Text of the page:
1919 Reo Hearse
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This 1919 REO Speedwagon is unique in the British Isles, having been imported into the country from Ohio by Greg Lawson in 2005. Whilst there are other Speedwagons in this country, this is the only motorised panel hearse. The American hearse was somewhat different to the English variety, where the coffin was usually on display behind etched glass side panels, often surrounded by flowers as is the current practice. The Americans seemed to prefer to hide the coffin behind elaborate carved panels producing something akin to a temple on wheels. This particular example stands something like eight feet high, and consists of a framework of wood pillars similar to staircase balustrades, with the space in between filled with zinc coated steel panels (as used in the UK for washing/scrubbing boards) pressed in such a way as to look like draped curtains hiding the coffin. Originally the hearses were painted either black,white or grey, black ones being for elderly people, white ones for children and grey ones for those not in the above categories. This particular one had been a grey one, but on acquisition much of the paintwork had been stripped off and it was thought that it would look better in varnished wood with black "curtains" The engine is an example of the simplicity of early internal combustion engines and the early eample of rack and pinion steering has to be seen to be believed though it does mean that the vehicle does not wander about on the road as some later vehicles do!. The oldest motorised hearse in the country, it is available for hire.

1936 Leyland TD5 Recovery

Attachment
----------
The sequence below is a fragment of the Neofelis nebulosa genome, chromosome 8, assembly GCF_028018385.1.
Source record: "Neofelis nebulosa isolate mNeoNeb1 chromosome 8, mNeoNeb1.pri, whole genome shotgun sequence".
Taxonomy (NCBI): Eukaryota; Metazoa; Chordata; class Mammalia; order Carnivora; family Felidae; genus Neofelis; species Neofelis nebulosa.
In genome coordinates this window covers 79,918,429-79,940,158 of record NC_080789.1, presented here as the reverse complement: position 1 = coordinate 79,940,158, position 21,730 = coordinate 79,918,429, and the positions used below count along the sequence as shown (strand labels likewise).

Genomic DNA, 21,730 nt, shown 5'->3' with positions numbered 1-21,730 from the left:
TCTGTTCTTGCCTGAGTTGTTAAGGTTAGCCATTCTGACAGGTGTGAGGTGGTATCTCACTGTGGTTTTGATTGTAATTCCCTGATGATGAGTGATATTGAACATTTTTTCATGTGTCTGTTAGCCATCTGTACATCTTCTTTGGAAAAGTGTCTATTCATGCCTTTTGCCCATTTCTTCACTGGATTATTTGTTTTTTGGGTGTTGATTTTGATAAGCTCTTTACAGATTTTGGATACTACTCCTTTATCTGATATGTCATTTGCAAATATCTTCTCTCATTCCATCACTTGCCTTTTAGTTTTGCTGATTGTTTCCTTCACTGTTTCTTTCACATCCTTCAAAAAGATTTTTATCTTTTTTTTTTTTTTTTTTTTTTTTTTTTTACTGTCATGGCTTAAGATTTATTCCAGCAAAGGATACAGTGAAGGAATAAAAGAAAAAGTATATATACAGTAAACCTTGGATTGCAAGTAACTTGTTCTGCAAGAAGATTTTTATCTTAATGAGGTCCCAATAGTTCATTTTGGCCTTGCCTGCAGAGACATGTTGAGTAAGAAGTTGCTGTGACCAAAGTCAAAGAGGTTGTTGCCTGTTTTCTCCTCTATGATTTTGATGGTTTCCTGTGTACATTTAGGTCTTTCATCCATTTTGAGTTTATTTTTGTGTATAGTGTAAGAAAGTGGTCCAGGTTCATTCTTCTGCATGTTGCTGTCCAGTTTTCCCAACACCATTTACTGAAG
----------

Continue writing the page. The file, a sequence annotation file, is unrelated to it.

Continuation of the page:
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EUF 198 is a 1936 Leyland TD5  which once operated for Southdown Motor Services as a double deck bus. However in later life it was converted to a recovery vehicle using the body from a much earlier Leyland TD1. The addition of an overhead gantry to the rear of the vehicle made it very useful for collecting engines and parts for transport to depots when carrying out engine transplantsetc., as well as giving a vehicle capable of recovering broken down motorbuses. Concern over the stopping power of vacuum and hydraulic braked vehicles as the weight of modern vehicles began to grow, led to the vehicles being replaced in the early 1970s. EUF 198 was then sold into preservation, being with its present owner ever since. Not rallied much due to its owner''s other committments to other vehicles, the vehicle was however treated to a repaint a few years ago and is much as it was when in use by Southdown.

1953 Bristol KSW6G Recovery Vehicle
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Now a recovery vehicle, LWR424 was delivered new in May 1953 to the West Yorkshire Road Car Co, as a double decker. As new it carried fleet number 858, but was renumbered DGW4 in April 1954.

It spent all its working life at the Leeds depot being delicensed on 28th February 1969.

In January 1970 it was moved to Harrogate and in July 1970 work started on the conversion to a tow bus, this taking 2 years, with the vehicle re-entering service in July 1972.